Happy Campers Use Solar Energy in Grand Marais
As a place that hosts thousands of campers each summer, the Recreational Park in Grand Marais, Minnesota is a popular destination along the North Shore of Lake Superior. For members of the Cook County Local Energy Project (CCLEP), “Rec Park” is more than just a campground—today it is also an ideal location to demonstrate the power of renewable energy.
CCLEP is made up of dedicated individuals who work for the promotion of energy efficiency and local, renewable energy development in Cook County, Minnesota. Back in 2009, the CCLEP was looking for a way to demonstrate the benefits of solar hot water systems while also educating the community on their use in public and private buildings. Because of their vision, in 2010, a solar hot water system was successfully installed on the roof of a shower house in the Grand Marais Recreation Park that will save the city-owned park between $800 and $1,000 a year in hot water heating costs.
The proposed project was first brought to the attention of the Clean Energy Resource Teams when CCLEP submitted a grant proposal to the Northeast Clean Energy Resource Team (CERT) for its solar hot water system. The plan was enthusiastically supported by the NE CERT and local community.
Don Grant, owner of North Shore Sustainable Energy (NSSE) and leader of the project explains: “The work of CCLEP in recent years has made the community aware of the need for more sustainable energy usage. We simply described the benefits of the system and support was received.”
The project also received support from a variety of local sources: the Recreational Park Board and the City of Grand Marais, a NE CERT grant, as well as thousands of dollars from the Laura Jane Musser Fund and Buck’s Hardware Hank, which covered the project’s equipment costs.
In order to prepare for the installation of the solar hot water system, Grant monitored the hot water and energy usage, and the incoming water temperature of the shower house from May through mid-July 2010 so that the system could be built to the requirements of the facility. The system was designed by Mark Morgan of Bearpaw Design and Construction in Strum, Wisconsin, and NSSE. The final design was a five panel system anticipated to supply approximately 50% of the hot water needs of the facility.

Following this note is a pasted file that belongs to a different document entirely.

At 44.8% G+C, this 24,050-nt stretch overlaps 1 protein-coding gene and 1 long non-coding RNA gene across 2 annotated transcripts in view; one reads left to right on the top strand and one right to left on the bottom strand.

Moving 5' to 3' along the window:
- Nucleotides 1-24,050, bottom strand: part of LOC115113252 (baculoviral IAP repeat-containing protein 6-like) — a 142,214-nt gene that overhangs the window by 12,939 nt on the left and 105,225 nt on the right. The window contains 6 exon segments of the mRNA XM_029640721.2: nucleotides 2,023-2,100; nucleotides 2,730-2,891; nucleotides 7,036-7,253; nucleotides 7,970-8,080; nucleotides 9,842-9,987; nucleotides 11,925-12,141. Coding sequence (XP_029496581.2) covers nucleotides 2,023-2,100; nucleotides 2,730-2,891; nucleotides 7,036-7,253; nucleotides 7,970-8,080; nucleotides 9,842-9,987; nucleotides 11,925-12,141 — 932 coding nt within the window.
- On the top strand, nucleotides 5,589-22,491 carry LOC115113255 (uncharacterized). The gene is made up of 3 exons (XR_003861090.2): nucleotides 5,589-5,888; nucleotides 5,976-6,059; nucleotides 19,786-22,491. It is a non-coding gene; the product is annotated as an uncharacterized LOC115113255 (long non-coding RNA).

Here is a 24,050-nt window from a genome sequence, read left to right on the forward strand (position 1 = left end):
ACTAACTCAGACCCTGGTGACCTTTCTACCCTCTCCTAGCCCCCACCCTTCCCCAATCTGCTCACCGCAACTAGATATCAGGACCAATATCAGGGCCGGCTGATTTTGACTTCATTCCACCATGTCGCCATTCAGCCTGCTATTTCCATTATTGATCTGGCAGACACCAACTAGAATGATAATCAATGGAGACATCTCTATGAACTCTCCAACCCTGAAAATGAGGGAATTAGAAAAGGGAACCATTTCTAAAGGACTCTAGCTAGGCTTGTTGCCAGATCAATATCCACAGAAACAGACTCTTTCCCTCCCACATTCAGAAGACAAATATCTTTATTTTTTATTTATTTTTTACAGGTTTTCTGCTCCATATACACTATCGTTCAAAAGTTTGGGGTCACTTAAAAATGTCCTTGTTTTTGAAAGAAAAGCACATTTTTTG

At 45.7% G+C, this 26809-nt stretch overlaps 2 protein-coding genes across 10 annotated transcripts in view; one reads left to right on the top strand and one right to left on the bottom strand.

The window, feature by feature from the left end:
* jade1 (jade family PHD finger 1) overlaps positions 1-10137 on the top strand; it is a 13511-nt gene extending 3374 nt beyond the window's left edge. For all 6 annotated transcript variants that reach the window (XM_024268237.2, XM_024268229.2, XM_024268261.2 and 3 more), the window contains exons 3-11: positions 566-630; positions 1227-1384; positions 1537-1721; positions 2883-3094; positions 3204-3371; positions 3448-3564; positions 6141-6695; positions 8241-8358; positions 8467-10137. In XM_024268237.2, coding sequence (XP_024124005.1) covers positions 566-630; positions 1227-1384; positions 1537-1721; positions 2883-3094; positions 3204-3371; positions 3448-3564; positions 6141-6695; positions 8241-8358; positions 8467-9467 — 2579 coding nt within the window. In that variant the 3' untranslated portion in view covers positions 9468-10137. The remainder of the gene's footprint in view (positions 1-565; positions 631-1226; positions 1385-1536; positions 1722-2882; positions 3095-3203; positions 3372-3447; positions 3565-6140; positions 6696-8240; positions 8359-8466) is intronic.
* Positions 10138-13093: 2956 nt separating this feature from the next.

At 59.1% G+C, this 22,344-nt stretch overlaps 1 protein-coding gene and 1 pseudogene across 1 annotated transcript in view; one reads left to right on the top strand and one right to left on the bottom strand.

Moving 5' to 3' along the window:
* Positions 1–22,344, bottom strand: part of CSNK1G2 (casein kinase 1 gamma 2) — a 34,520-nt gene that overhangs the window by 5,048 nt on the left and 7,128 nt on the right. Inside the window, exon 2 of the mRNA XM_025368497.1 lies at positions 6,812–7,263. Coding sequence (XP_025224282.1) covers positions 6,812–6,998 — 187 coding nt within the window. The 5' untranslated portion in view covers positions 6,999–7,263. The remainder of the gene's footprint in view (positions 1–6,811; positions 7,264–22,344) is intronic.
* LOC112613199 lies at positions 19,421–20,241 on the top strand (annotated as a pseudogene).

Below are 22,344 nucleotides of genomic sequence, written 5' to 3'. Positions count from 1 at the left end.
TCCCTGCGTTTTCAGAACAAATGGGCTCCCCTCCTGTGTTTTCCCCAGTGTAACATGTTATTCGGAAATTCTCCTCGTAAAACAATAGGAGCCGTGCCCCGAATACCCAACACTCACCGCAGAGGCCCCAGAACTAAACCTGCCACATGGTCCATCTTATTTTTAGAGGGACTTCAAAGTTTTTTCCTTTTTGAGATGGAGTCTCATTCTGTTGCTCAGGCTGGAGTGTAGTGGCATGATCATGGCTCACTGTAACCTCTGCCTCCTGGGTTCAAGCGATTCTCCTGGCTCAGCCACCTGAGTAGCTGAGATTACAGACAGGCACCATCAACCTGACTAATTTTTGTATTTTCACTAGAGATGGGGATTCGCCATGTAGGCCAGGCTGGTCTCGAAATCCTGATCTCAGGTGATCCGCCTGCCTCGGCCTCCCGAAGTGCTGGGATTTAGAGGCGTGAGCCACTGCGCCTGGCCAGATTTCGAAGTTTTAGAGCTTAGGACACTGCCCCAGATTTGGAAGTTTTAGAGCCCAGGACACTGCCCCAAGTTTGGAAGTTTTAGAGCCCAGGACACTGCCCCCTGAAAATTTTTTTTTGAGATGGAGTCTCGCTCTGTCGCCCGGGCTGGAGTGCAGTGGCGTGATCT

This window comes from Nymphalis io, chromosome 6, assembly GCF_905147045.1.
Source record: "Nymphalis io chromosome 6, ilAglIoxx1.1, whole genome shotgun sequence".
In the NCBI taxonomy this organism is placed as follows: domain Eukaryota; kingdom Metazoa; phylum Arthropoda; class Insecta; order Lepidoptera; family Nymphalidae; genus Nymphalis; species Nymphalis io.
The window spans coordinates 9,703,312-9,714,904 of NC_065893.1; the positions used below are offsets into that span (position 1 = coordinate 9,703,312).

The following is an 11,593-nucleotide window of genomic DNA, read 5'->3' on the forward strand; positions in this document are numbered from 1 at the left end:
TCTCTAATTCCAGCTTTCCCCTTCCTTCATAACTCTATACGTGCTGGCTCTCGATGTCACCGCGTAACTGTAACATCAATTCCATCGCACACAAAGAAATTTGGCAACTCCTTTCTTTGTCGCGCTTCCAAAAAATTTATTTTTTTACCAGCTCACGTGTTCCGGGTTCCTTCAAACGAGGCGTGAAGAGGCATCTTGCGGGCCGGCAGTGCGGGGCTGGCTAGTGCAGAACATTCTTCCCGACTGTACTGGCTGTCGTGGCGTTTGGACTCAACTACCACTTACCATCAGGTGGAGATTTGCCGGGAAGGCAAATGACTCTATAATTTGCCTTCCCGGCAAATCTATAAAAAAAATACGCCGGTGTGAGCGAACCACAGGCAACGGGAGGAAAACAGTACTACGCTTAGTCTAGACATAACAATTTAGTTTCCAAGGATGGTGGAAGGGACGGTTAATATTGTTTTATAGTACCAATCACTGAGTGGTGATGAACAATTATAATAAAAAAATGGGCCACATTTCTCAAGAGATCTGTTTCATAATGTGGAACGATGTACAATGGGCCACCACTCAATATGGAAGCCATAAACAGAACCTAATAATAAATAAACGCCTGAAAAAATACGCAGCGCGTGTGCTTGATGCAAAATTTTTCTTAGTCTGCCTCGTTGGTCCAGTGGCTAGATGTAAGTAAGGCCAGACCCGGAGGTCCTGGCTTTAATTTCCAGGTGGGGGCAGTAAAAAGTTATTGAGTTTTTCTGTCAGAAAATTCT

Two large signs, designed by Gary Atwood of TEXTplorations, are mounted in display cases next to the entrances of the building and describe how the system works and the environmental benefits of using solar energy. The signs also have a space to post periodic system updates.
Originally, it was the older, oil-heated shower house on site that was going to undergo the installation; however, it was decided to install the system on the newer shower house instead. The newer shower house used electricity to heat its water, so using solar heating to replace the majority of its use offsets more carbon dioxide emissions. The new shower house also attracts many more visitors, which increases the number of people that will experience and learn about solar hot water systems. In addition, it was much more cost effective to install a system on a new roof versus an old roof that would need constant maintenance.
The panels installed on the roof of the shower house absorb sunlight shining down on them and convert it to heat energy. A temperature sensor monitors the panels, and when they become hot enough to heat the water, two pumps turn on, one that circulates a non-toxic antifreeze solution and one that draws from a water storage tank. The antifreeze solution is pumped through the solar panels and carries the heat into a heat exchanger where it heats the water. This hot water is then stored in a heated storage tank until it is used.
Since the park is only open from May to October, hot water is not needed in winter. At this time of year, the solar cells will be used to generate heat to warm the interior of the building, which was not heated before.
The production of hot water has been monitored by Grant all season. The solar cell unit has been producing hot water since May 15th, 2011 and as of August 1st, 2011 has saved the campground 1817 kilowatt hours of electricity, which is enough to power the average American home for two months. Although none of the campers have been formally asked what they think of the solar hot water system, Grant mentioned, “The panels have eliminated complaints about losing hot water in the bathhouse. In the past, complaints were common during the 4th of July and the local Fisherman’s Picnic (festival) weekends.” It’s a promising start to a project that will be supplying hot water—and education—to campers for seasons to come.
- Solar heated hot water in a shower house for campers; Education about solar technology
- Solar hot water system
- $5,000 NE CERT grant in addition to local funding support